Authors: Forrest Meggers; Hansjürg Leibundgut
Addresses: HPZ G Schafmattstr. 32, Swiss Federal Institute of Technology – ETH Zurich, CH 8093 Zurich, Switzerland ' HPZ G Schafmattstr. 32, Swiss Federal Institute of Technology – ETH Zurich, CH 8093 Zurich, Switzerland
Abstract: The utilisation of exergy and anergy concepts for low exergy system design extends the potential of performance optimisation of buildings. We propose a new perspective for buildings and their external environment. It recognises exergy as the utilisable potential that maintains comfort inside relative to outside ambient conditions. It considers environmental heat sources as a form of transiting exergy that is utilised internally to increase second law efficiencies and then returned to the environment. These sources are not chosen to optimise energy inputs, but rather temperature inputs. They are optimised as anergy sources coming from a dispersed state, which are transited through the building system and deposited back in an anergy sink, which defines the reference environment. A major obstacle in the application of exergy analysis to buildings is the lack of an accepted definition of the reference environment. The absence of this factor leads to ambiguity in analysis and hinders comparisons between studies. Choosing the reference environment influences the amount of exergy contained in buildings and with the low quality levels often dealt with in buildings, the influence can be significant. The perspective we present clarifies the use of the ambient environmental conditions as the reference environment for exergy analysis of whole buildings. It also validates the unencumbered use of free ambient anergy sources from the ground, water, air and the sun to increase exergetic performance.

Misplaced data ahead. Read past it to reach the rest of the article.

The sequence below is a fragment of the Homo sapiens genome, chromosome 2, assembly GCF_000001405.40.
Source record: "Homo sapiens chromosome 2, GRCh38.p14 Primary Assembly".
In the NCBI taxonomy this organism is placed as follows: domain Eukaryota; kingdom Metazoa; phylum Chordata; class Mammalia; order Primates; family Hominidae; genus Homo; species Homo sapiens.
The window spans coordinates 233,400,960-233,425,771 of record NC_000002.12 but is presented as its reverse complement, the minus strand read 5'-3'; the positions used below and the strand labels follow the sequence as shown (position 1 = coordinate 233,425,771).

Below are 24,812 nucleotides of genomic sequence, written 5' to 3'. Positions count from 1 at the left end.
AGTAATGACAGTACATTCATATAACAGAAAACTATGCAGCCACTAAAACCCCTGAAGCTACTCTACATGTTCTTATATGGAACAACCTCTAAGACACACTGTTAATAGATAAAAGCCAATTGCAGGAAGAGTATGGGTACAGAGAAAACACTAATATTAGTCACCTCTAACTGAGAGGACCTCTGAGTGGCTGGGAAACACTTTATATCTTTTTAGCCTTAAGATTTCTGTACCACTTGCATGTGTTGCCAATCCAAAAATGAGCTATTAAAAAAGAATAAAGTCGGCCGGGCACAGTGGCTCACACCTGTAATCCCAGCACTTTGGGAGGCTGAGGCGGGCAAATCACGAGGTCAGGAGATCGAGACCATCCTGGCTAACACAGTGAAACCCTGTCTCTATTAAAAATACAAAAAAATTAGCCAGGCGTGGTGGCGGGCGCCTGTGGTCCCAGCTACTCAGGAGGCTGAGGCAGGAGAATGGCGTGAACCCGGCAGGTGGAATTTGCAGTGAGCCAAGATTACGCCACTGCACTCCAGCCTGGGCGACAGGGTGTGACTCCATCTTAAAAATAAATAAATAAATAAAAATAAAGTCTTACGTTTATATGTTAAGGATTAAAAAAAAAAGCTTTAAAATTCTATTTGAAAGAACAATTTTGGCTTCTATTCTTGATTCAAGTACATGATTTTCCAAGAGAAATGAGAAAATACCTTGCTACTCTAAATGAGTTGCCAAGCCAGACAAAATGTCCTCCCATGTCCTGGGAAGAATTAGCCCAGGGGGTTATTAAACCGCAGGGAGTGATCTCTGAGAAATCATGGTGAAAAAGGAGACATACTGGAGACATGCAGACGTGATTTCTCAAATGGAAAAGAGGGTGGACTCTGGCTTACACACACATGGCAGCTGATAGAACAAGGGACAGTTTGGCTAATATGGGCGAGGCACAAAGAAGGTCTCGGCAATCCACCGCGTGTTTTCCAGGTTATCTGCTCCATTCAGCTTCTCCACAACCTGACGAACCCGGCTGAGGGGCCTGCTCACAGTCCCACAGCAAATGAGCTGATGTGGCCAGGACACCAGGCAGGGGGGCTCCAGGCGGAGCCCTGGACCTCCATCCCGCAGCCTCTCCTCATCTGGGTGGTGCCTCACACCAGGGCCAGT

Keywords: buildings; ambient anergy sources; built environment; exergy utilisation ratio; reference environment; heat pumps; efficiency; low exergy systems; performance optimisation; exergy analysis; ambient environmental conditions.
International Journal of Exergy, 2012 Vol.11 No.4, pp.423 - 438
Available online: 13 Nov 2012 *Full-text access for editors Access for subscribers Purchase this article Comment on this article